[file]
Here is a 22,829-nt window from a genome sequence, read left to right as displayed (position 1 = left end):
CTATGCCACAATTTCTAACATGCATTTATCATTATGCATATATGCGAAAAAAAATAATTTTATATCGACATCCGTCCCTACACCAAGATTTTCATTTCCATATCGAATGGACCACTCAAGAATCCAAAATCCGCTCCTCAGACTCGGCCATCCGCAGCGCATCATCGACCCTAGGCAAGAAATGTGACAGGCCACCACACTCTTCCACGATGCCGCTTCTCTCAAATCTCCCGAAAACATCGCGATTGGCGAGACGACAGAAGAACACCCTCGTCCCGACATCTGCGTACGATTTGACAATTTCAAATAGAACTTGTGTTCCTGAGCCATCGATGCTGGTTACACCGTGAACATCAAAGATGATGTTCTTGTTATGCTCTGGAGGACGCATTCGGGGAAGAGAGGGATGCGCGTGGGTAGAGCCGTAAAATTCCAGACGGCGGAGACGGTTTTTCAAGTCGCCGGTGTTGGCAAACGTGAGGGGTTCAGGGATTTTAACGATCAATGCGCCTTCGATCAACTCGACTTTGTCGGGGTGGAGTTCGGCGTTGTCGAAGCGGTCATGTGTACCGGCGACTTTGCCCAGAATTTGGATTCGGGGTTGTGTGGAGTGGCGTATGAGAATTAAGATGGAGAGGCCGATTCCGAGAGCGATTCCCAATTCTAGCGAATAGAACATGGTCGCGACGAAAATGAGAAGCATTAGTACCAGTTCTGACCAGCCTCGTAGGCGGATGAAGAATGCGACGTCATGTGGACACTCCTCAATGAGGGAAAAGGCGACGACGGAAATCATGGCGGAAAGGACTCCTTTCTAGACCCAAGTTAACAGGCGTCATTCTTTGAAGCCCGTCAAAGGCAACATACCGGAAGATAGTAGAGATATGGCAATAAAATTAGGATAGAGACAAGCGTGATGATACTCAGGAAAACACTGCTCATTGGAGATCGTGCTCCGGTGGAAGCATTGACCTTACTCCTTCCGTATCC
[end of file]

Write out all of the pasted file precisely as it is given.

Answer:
Here is a 22,829-nt window from a genome sequence, read left to right as displayed (position 1 = left end):
CTATGCCACAATTTCTAACATGCATTTATCATTATGCATATATGCGAAAAAAAATAATTTTATATCGACATCCGTCCCTACACCAAGATTTTCATTTCCATATCGAATGGACCACTCAAGAATCCAAAATCCGCTCCTCAGACTCGGCCATCCGCAGCGCATCATCGACCCTAGGCAAGAAATGTGACAGGCCACCACACTCTTCCACGATGCCGCTTCTCTCAAATCTCCCGAAAACATCGCGATTGGCGAGACGACAGAAGAACACCCTCGTCCCGACATCTGCGTACGATTTGACAATTTCAAATAGAACTTGTGTTCCTGAGCCATCGATGCTGGTTACACCGTGAACATCAAAGATGATGTTCTTGTTATGCTCTGGAGGACGCATTCGGGGAAGAGAGGGATGCGCGTGGGTAGAGCCGTAAAATTCCAGACGGCGGAGACGGTTTTTCAAGTCGCCGGTGTTGGCAAACGTGAGGGGTTCAGGGATTTTAACGATCAATGCGCCTTCGATCAACTCGACTTTGTCGGGGTGGAGTTCGGCGTTGTCGAAGCGGTCATGTGTACCGGCGACTTTGCCCAGAATTTGGATTCGGGGTTGTGTGGAGTGGCGTATGAGAATTAAGATGGAGAGGCCGATTCCGAGAGCGATTCCCAATTCTAGCGAATAGAACATGGTCGCGACGAAAATGAGAAGCATTAGTACCAGTTCTGACCAGCCTCGTAGGCGGATGAAGAATGCGACGTCATGTGGACACTCCTCAATGAGGGAAAAGGCGACGACGGAAATCATGGCGGAAAGGACTCCTTTCTAGACCCAAGTTAACAGGCGTCATTCTTTGAAGCCCGTCAAAGGCAACATACCGGAAGATAGTAGAGATATGGCAATAAAATTAGGATAGAGACAAGCGTGATGATACTCAGGAAAACACTGCTCATTGGAGATCGTGCTCCGGTGGAAGCATTGACCTTACTCCTTCCGTATCC